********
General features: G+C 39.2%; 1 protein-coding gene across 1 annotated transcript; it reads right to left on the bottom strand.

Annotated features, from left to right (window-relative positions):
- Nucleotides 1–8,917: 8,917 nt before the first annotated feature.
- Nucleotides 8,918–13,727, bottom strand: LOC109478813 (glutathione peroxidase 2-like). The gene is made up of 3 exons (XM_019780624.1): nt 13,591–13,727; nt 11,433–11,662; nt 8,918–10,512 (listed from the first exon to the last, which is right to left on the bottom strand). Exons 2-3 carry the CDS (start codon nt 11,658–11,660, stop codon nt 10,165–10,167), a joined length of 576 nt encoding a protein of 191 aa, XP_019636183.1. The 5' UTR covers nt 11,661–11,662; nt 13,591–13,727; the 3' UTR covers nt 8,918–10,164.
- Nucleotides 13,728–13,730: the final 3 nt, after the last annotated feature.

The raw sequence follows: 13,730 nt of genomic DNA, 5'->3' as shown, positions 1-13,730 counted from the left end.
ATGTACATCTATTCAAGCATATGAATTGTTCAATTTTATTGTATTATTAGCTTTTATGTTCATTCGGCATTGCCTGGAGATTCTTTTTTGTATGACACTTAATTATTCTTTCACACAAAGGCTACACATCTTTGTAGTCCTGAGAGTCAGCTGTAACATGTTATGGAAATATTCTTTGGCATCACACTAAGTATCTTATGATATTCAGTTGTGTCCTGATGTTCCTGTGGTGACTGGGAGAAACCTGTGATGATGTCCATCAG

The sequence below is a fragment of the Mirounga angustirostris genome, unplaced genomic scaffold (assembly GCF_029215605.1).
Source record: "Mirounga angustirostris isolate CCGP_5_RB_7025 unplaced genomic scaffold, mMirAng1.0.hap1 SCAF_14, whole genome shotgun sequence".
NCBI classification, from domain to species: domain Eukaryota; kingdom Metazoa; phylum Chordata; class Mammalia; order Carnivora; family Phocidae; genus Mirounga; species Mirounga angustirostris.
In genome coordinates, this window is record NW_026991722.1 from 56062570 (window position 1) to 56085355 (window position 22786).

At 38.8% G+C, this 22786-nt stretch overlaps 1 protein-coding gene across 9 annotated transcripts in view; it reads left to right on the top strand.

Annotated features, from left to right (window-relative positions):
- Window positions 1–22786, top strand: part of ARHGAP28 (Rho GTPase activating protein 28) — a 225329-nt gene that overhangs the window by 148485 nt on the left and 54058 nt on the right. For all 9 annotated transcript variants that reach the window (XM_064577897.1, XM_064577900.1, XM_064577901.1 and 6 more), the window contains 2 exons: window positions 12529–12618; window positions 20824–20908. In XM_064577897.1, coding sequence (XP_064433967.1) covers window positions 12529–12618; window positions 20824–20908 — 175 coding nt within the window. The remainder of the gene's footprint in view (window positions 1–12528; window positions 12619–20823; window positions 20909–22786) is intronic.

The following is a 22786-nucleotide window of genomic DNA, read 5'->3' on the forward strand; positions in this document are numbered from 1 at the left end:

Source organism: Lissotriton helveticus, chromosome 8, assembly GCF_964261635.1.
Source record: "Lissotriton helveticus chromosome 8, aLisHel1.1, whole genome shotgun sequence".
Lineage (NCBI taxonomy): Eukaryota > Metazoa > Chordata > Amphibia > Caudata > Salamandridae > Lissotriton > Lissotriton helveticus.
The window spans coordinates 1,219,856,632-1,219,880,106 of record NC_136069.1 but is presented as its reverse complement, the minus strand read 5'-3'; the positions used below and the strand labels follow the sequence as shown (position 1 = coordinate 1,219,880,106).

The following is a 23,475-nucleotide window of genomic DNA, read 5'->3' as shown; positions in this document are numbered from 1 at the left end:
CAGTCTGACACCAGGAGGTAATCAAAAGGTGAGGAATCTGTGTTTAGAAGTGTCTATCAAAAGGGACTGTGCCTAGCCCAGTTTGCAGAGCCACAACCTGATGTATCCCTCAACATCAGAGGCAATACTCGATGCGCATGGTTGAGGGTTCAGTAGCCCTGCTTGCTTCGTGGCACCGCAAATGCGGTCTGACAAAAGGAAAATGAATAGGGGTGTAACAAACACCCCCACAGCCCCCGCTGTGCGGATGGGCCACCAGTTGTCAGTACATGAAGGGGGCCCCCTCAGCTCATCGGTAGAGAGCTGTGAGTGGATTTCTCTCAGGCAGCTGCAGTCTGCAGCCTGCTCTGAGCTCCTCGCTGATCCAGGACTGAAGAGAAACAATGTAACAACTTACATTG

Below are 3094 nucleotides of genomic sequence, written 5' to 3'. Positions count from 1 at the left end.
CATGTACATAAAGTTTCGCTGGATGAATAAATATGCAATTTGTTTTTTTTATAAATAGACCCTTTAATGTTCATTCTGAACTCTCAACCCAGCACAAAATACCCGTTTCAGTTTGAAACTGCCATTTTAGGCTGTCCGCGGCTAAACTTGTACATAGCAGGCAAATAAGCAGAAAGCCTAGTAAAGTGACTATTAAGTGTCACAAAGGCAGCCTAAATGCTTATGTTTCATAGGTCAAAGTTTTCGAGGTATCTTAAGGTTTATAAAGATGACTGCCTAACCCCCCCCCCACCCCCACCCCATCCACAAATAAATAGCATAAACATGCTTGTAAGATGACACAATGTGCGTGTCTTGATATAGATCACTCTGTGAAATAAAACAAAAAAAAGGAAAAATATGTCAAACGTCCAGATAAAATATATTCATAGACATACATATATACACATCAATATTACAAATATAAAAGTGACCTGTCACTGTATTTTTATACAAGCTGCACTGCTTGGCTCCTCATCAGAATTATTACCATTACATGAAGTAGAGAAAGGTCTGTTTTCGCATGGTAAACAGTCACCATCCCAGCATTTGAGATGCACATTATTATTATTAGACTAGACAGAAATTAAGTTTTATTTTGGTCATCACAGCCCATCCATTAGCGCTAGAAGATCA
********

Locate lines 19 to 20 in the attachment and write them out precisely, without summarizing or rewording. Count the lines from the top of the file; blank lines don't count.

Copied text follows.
The window spans coordinates 1,219,856,632-1,219,880,106 of record NC_136069.1 but is presented as its reverse complement, the minus strand read 5'-3'; the positions used below and the strand labels follow the sequence as shown (position 1 = coordinate 1,219,880,106).

The following is a 23,475-nucleotide window of genomic DNA, read 5'->3' as shown; positions in this document are numbered from 1 at the left end: